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Tax Consequences of Settled Credit Card and Other Debt

Tax Consequences of Settled Credit Card and Other Debt

Dealing with debt can be super stressful. Between annoying collectors calling all hours of the day, and that ever-growing interest, it can feel totally impossible to get out from under it all. If you’re struggling with high credit card balances or other debts, debt settlement may seem like an attractive option to finally find some relief. But before you go that route, it’s really important to understand that there can be tax consequences when you settle debt for less than you owe.

The IRS sees that canceled or forgiven debt as taxable income, so you could end up with a surprisingly high tax bill if you’re not prepared. In this article, we’ll break down how debt settlement works, when you will or won’t owe taxes on settled debts, and how to handle the tax implications. Let’s dig in!

How Does Debt Settlement Work?

With debt settlement, you work with a debt settlement company to negotiate down your total owed balances. The company contacts your creditors and tries to get them to agree to let you pay a smaller amount (usually 30-50% less) and consider the rest of the debt settled. This can take months of back-and-forth, but the end result is you pay way less than you originally owed.

You can also try to negotiate debt settlements yourself without using a debt settlement company. Your creditor may agree to reduce the amount owed to avoid sending the debt to collections. Just keep in mind that debt settlement can hurt your credit score since it will show up on your credit report.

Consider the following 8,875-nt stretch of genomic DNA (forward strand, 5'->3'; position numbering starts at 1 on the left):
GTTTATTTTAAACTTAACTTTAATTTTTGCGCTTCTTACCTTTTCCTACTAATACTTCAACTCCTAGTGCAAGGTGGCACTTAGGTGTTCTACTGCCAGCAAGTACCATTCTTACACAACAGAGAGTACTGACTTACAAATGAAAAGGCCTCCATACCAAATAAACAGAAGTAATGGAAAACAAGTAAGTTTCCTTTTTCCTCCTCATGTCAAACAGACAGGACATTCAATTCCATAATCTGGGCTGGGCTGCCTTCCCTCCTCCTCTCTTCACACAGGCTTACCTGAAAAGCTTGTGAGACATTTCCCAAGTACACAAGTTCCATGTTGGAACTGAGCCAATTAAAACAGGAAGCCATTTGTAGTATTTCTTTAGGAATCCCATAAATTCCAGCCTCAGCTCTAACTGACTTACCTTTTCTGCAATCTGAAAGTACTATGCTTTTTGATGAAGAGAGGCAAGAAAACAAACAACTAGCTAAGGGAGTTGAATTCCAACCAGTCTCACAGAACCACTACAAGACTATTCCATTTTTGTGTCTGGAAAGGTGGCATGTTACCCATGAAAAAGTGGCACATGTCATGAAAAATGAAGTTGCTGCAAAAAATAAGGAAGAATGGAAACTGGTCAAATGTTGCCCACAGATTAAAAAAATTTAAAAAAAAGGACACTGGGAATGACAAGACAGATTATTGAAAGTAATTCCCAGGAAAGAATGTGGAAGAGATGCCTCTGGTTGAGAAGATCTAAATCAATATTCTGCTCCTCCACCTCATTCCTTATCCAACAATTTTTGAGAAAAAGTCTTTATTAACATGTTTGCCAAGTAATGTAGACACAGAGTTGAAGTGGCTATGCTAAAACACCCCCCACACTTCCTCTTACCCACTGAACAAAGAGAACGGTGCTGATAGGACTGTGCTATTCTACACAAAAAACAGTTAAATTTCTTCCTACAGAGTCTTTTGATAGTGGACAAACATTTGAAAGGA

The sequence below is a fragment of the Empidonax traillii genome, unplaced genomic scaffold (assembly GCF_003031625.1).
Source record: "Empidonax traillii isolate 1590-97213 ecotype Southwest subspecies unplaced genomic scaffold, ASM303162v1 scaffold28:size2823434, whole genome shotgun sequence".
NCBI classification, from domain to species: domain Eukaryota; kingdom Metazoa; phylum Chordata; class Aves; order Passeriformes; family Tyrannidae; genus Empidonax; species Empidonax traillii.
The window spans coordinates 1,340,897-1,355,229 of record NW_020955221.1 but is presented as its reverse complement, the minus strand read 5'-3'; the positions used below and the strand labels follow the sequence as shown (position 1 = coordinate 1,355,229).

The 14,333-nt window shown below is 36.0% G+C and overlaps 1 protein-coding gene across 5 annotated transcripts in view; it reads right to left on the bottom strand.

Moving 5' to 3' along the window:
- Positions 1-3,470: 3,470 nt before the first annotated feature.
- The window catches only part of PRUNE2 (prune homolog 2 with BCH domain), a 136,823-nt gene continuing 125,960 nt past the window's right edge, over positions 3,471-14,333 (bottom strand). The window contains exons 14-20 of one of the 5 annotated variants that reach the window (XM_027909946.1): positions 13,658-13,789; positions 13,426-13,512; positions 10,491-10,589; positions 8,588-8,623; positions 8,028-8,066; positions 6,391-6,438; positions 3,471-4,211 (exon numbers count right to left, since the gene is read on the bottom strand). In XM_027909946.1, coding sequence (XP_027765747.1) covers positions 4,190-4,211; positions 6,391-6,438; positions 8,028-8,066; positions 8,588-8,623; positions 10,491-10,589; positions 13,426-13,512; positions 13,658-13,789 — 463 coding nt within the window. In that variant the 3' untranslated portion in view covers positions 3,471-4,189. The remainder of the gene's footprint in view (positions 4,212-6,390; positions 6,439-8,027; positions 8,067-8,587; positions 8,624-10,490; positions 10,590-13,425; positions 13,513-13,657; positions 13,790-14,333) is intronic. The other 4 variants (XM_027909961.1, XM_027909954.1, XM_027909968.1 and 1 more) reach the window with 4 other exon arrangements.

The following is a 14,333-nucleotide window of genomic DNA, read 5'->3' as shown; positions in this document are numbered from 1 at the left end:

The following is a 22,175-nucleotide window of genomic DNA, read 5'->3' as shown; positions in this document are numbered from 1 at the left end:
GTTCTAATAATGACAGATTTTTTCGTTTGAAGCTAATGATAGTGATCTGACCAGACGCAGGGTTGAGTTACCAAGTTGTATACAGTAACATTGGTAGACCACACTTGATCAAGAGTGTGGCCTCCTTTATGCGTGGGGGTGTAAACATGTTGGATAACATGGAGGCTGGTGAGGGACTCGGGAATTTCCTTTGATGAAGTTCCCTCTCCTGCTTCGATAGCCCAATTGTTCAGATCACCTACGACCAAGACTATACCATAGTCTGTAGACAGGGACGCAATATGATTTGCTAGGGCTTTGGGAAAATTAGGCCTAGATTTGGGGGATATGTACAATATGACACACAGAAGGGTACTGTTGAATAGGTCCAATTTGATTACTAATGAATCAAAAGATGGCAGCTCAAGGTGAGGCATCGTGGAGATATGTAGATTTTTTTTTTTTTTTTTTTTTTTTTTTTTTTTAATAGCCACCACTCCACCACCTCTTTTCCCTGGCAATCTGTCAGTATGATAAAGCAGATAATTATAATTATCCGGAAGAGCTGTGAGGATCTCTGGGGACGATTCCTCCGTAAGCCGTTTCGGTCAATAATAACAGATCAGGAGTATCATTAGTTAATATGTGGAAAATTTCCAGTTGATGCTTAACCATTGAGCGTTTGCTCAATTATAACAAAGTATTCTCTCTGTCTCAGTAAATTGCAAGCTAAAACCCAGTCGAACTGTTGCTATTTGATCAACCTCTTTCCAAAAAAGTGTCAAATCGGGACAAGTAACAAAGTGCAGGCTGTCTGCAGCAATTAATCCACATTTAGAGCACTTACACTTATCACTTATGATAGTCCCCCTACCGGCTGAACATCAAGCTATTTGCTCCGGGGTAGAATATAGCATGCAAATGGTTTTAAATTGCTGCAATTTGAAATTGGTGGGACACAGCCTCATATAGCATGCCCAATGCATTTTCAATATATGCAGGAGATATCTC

The Tax Implications of Settled Debt

Now, here’s where things get tricky. Let’s say you owed $10,000 on a credit card, but through debt settlement were able to get the creditor to accept $4,000 as payment in full. That’s $6,000 in debt that got canceled or forgiven. The IRS sees that $6,000 as taxable income, even though you didn’t actually receive any cash.

So if your creditor cancels or forgives $600 or more in debt through a settlement, they are required to report it to the IRS on Form 1099-C. And you are required to report that canceled debt amount as “other income” on your tax return.

The tax rate you’ll pay depends on your total income and tax bracket. For example, if you’re a single filer with $50,000 in income, including the $6,000 of canceled debt, you would fall into the 22% bracket. So you would owe $1,320 ($6,000 x 22%) in taxes on that settled debt amount.

Obviously, that extra tax bill takes away some of the benefit of settling your debt for less. But in most cases, you’re still coming out ahead compared to paying the full balance. Just be sure you set aside money to cover the taxes so you don’t get caught off guard.

When You Don’t Owe Taxes on Settled Debt

There are some exceptions where you may not have to pay taxes on forgiven debt from a settlement:

  • Student loan debt forgiven through certain federal student loan forgiveness or discharge programs